https://www.edisonnation.com/forums/other/topics/l...

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sjane722's Avatargold

Good advice!

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sjane722's Avatargold

Fat toys does night lights too...gave me an idea....

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sjane722's Avatargold

Fat Brain! lol

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rogerbrown's Avatargold

Talked with an Inventor that had a good connection with a company and was on their annual Wish List for what they were looking for the coming year. He had gotten a number of rejections from the company lately and was complaining about it to another friend via email.

After writing his email and venting  some harsh remarks about the company and its employees he hit send on the email. A couple minutes later he realized instead of forwarding the rejection letter and his venting email to his friend he had actually replied to the rejection email and the person that sent him the email. 

A week has gone by and he has not heard anything from the person. Do you think he will? He is scared to send them anything now and has basically decided he is off their preferred listing.  

Sarah Mann
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sjane722's Avatargold

OUCH!!!

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rogerbrown's Avatargold

Ouch is right. He shot himself in the foot with that email and has lost an opportunity many Inventors would love to have. Companies are selective who they put on their wish list so to lose that is a deep cut.

Sarah Mann
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crystaldiane's Avatar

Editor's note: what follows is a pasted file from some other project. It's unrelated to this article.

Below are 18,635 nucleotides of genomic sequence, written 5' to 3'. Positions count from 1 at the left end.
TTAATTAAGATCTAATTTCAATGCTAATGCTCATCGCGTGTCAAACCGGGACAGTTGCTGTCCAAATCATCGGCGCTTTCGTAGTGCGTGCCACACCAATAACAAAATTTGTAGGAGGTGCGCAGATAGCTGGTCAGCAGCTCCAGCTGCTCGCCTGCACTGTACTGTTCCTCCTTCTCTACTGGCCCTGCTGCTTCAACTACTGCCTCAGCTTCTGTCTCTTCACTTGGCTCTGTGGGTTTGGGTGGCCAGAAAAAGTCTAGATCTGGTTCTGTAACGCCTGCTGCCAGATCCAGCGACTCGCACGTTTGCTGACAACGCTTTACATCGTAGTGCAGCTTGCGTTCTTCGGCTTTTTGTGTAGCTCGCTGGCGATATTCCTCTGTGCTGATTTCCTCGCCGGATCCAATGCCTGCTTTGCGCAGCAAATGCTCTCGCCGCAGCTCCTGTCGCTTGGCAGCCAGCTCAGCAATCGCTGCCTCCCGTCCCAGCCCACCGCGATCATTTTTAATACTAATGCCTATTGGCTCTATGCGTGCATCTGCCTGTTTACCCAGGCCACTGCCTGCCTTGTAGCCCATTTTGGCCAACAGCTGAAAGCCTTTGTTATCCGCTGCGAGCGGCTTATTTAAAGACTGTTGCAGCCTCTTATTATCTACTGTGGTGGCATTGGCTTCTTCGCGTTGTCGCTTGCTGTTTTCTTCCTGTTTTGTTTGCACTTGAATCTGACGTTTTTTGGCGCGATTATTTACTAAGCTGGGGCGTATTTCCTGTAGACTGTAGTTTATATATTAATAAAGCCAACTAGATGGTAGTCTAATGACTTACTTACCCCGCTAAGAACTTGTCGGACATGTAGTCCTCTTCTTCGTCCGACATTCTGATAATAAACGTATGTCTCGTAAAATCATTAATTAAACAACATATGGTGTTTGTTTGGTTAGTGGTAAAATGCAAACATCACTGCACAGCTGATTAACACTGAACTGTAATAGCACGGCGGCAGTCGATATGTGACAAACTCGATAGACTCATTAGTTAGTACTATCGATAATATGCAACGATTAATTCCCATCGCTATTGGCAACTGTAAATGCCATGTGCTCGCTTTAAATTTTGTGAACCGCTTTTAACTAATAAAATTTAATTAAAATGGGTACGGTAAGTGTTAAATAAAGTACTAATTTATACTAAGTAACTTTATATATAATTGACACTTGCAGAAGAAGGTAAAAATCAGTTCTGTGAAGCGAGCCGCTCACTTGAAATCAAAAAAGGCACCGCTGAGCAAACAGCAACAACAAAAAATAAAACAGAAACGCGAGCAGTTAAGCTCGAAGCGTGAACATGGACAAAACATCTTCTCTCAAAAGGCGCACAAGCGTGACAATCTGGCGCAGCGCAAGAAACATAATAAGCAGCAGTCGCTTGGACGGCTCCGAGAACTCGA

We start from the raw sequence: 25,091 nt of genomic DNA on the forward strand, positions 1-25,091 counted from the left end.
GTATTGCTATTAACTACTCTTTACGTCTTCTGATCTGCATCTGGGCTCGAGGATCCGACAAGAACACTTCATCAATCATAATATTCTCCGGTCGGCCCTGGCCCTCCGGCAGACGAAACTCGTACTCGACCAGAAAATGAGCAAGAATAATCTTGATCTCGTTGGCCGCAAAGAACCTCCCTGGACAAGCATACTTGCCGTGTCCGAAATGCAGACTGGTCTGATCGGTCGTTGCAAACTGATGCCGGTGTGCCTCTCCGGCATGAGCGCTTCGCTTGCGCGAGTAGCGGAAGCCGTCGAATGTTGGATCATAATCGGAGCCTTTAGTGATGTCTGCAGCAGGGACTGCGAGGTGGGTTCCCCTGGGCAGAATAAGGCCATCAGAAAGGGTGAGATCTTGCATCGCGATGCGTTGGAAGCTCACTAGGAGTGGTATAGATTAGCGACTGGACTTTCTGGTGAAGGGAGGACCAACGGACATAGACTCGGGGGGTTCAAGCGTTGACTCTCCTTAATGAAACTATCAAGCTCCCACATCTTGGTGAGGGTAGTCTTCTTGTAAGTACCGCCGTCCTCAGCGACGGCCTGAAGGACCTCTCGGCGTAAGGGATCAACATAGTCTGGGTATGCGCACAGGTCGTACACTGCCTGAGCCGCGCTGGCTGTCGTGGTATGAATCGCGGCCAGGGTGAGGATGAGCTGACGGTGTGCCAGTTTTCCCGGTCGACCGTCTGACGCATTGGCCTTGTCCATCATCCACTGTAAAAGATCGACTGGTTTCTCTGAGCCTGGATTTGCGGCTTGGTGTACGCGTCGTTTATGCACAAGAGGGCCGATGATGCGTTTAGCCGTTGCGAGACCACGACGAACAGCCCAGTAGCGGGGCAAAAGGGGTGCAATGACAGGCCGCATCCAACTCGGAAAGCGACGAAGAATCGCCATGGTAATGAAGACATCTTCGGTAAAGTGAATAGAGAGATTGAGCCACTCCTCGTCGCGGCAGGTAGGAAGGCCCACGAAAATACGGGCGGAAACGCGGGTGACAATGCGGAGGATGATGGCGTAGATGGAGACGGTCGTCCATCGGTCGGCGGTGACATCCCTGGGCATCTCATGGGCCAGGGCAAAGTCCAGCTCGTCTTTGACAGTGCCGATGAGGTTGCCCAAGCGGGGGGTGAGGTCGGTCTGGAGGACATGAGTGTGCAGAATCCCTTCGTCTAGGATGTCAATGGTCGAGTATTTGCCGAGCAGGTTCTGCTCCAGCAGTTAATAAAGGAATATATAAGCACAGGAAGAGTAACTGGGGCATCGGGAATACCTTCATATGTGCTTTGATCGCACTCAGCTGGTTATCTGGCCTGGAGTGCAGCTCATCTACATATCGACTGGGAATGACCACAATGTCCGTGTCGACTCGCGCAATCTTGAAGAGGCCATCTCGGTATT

Hi Roger, oh my, thats a tough one.  If it were me, and I stepped on myself (as we all do) I do think I would send out an email - and just face it head on - no excuses. 

He has nothing to lose and everything to gain.  Perhaps a Headline like (This is what was i thinking but I forgot my mannors) and a sincere apology - sometimes people give one a second chance.


We are, after all, very human.  Unless it was an outright PERSONAL attack on the company or person, Id give it a try.  

We all make mistakes - we all reach our breaking points, we all need to vent.  And we all need to be humbled from time to time to keep us whole and grounded....my two cents.  

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rogerbrown's Avatargold

Crystal-Diane, he pretty much burnt that bridge. I know the person at the company he was dealing with and they are correct in their belief that if they drop one Inventor that void will be quickly filled by another Inventor. 

Companies can be selective who they use and don't have to put up with irate inventors or ones that feel the company has to change to fit them.